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Old Oct 07, 2012, 05:16 AM
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Joined Jan 2012
25 Posts
full size helicopter mechanical mixing question

how is the cyclic and collective mixed on full size (passenger) helicopters
I can't find this information on the web

my best guess is
the collective is input to a plate that is raised or lowered mounted to this plate are
cranks or cams controlled by drive shafts from the cyclic that tilt the swash plate
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Last edited by rob.rice; Oct 07, 2012 at 05:25 AM.
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Old Oct 07, 2012, 09:26 AM
An itch?. Scratch build.
eflightray's Avatar
South Wales U.K.
Joined Mar 2003
13,764 Posts
'..can't find this information on the web' ?

Have you tried a Google on - How a helicopter works - loads of information. Also the Helicopter forums here have a lot of information on how it's achieved on models.
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Old Oct 07, 2012, 06:05 PM
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Joined Jan 2012
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google it the first place I go for any thing
on and off I must have spent 30 hours looking for this

rc helicopters it's simple addition subtraction after the trig that converts 2 axis to 3 servo positions
on the 4servo 90deg same thing addition subtraction with out the trig
on the 3servo 90deg swash plate models there is a servo the raises and lowers the main shaft that's NOT practical on a full size aircraft
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Last edited by rob.rice; Oct 07, 2012 at 06:34 PM.
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Old Oct 07, 2012, 07:14 PM
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Joined Oct 2004
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there's different setups on different helicopters. Generally the whole of the swashplate is lifted by the collective, and tilted by the cyclic, all mechanical mixing being earlier in the control chain. On some small helicopters the swashplate only controls the cyclic while the collective control rod runs through the center of the shaft and is mixed on the rotor mast. There's no "one size fits all" solution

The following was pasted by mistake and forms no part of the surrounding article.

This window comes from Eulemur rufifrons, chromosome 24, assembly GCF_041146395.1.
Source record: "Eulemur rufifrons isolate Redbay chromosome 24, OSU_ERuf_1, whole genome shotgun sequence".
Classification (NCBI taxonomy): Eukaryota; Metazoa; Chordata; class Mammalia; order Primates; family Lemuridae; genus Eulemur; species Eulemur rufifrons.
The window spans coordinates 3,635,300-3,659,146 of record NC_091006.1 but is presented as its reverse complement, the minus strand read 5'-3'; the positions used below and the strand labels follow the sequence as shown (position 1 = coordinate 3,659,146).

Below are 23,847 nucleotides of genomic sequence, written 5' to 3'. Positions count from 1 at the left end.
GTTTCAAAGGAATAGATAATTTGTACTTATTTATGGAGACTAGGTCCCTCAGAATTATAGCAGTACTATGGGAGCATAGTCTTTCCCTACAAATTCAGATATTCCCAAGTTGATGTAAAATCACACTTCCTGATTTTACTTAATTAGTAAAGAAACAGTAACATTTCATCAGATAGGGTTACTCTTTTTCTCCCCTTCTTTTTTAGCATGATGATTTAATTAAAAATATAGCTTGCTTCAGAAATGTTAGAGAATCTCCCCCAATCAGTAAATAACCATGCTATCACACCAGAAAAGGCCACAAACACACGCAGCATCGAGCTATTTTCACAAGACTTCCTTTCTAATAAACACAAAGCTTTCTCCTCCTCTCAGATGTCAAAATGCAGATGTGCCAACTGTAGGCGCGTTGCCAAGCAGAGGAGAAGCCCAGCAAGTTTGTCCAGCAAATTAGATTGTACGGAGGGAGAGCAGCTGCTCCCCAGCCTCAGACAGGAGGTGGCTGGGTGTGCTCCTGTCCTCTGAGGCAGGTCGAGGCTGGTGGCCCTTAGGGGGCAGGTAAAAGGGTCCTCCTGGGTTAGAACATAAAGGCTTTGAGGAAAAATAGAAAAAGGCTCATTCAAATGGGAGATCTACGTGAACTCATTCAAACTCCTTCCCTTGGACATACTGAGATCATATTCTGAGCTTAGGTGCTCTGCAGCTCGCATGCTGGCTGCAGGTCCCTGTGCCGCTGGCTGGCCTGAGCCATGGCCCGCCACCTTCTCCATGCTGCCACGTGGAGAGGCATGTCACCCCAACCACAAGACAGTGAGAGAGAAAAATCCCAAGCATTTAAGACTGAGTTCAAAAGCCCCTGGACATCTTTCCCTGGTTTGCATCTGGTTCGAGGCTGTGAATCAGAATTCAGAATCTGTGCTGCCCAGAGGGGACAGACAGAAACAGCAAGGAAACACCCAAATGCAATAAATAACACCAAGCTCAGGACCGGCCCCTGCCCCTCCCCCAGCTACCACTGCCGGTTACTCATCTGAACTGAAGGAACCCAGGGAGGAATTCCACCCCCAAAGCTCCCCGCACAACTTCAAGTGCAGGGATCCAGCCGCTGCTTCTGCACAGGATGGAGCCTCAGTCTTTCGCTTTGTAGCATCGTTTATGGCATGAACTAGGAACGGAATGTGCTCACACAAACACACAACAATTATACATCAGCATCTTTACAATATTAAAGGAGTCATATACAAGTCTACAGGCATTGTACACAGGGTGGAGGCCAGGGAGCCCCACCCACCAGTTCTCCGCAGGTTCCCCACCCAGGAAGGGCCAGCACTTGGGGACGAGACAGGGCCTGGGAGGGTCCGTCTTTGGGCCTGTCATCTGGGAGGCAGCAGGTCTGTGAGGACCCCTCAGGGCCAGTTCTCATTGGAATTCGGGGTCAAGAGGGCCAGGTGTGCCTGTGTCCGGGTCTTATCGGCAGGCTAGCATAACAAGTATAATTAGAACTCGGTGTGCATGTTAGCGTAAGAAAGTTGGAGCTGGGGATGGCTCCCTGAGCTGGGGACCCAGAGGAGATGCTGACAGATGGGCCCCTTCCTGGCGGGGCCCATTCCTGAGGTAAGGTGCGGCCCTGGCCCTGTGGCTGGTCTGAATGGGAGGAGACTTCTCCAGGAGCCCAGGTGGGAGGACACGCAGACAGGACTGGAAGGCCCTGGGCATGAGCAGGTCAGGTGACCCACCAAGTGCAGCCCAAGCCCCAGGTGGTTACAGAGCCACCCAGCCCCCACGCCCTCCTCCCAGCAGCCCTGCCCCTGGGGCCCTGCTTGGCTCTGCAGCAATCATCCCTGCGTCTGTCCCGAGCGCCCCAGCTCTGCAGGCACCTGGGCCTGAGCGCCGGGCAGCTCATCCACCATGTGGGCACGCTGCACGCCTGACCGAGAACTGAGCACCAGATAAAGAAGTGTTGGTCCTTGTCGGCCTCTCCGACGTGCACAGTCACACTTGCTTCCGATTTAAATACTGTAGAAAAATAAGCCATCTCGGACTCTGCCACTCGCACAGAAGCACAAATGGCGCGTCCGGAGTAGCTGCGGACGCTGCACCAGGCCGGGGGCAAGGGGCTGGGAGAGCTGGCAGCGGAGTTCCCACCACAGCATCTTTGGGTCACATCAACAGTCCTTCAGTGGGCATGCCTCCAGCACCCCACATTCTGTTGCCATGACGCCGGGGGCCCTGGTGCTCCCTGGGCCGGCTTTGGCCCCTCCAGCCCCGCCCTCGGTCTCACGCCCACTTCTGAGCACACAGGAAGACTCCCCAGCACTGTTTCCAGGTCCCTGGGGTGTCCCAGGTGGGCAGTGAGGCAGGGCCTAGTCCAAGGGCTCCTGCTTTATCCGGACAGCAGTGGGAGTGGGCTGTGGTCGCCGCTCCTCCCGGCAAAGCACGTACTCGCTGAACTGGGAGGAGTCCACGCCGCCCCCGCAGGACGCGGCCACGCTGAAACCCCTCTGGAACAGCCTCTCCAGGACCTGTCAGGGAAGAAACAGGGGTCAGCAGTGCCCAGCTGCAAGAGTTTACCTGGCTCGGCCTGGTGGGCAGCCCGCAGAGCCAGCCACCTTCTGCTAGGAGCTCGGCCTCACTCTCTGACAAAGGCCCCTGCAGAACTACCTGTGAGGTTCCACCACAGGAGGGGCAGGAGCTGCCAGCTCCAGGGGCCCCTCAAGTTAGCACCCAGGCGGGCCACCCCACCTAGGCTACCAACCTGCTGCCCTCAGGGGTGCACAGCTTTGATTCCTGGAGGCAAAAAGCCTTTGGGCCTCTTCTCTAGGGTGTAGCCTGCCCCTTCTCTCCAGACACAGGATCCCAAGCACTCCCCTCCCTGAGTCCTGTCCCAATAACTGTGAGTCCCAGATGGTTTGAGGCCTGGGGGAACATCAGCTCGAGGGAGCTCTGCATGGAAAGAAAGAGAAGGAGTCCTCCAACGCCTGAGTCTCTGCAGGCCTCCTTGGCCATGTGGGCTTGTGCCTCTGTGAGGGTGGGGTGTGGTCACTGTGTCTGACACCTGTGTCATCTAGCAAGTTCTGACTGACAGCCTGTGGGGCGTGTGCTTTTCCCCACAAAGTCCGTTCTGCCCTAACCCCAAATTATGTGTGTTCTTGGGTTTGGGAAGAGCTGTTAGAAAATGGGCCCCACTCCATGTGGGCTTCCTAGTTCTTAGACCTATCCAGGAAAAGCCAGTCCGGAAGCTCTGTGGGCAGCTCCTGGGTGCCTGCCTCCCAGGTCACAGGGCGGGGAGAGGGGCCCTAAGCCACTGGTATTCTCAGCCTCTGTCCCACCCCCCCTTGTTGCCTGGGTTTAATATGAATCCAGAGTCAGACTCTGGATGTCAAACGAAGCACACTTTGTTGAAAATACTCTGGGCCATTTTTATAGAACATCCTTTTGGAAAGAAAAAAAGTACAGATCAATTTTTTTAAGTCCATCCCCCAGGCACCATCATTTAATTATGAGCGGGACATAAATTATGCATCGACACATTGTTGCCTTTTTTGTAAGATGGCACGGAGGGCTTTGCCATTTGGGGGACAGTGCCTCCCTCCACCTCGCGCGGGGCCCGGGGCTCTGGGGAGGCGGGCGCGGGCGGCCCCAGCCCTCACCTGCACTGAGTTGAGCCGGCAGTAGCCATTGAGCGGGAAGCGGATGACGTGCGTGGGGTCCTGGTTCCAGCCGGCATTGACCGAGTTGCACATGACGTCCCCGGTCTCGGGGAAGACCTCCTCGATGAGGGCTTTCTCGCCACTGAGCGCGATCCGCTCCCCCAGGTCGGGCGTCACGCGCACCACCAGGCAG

[edit] this is yet another setup on a small homebuilt: http://dc441.4shared.com/doc/fMOp0kkR/preview.html
No swashplate, both cyclic and collective input is through a rod running through the main rotor shaft. The base is connected with a spherical joint to the control rod for the collective, while the cyclic operates by moving sideways the collective pushrod. This causes the rod in the rotor head to tilt as well as slide, and carries collective and cyclic inputs directly to the blades.
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Last edited by Brandano; Oct 07, 2012 at 07:29 PM.
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Old Oct 08, 2012, 12:56 AM
German Engineering.......
HugePanic's Avatar
Joined Dec 2007
453 Posts
Take a look at this:

Sorry for the german language. The three pushrods are: (from. Left to right)
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Old Oct 12, 2012, 10:49 PM
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United States, AL
Joined Apr 2007
832 Posts
Rob: You need one control input into a rotor system for each axis you want to control. So for pitch, roll, and collective you will always have three inputs to a swashplate. Where those inputs are on the swashplate varies based on all the engineering compromises made in designing the aircraft. Each input may or may not be dedicated to one axis.

On many light helicopters with simple rotor systems(like an underslung/semirigid/teetering rotor) the three control inputs are direct and independent to the swashplate. You can follow the control rod from the collective up to the rotor and see it evenly raise the swashplate. You can follow the pitch control rod and see it move the swashplate(the direction the swashplate moves for pitch/roll depends on which direction the rotor spins and the type of rotor system). And same for roll.

On heavier helicopters the controls are often all mixed together. Mixing is done mechanically with direct controls and electronically if the aircraft is fly-by-wire. The controls are mixed to make flying easier. For example, increasing collective could increase tail rotor pitch to reduce the pilot workload required to maintain yaw control.

So the answer to your question is that there is not a single answer. Were you wondering about a specific helicopter?
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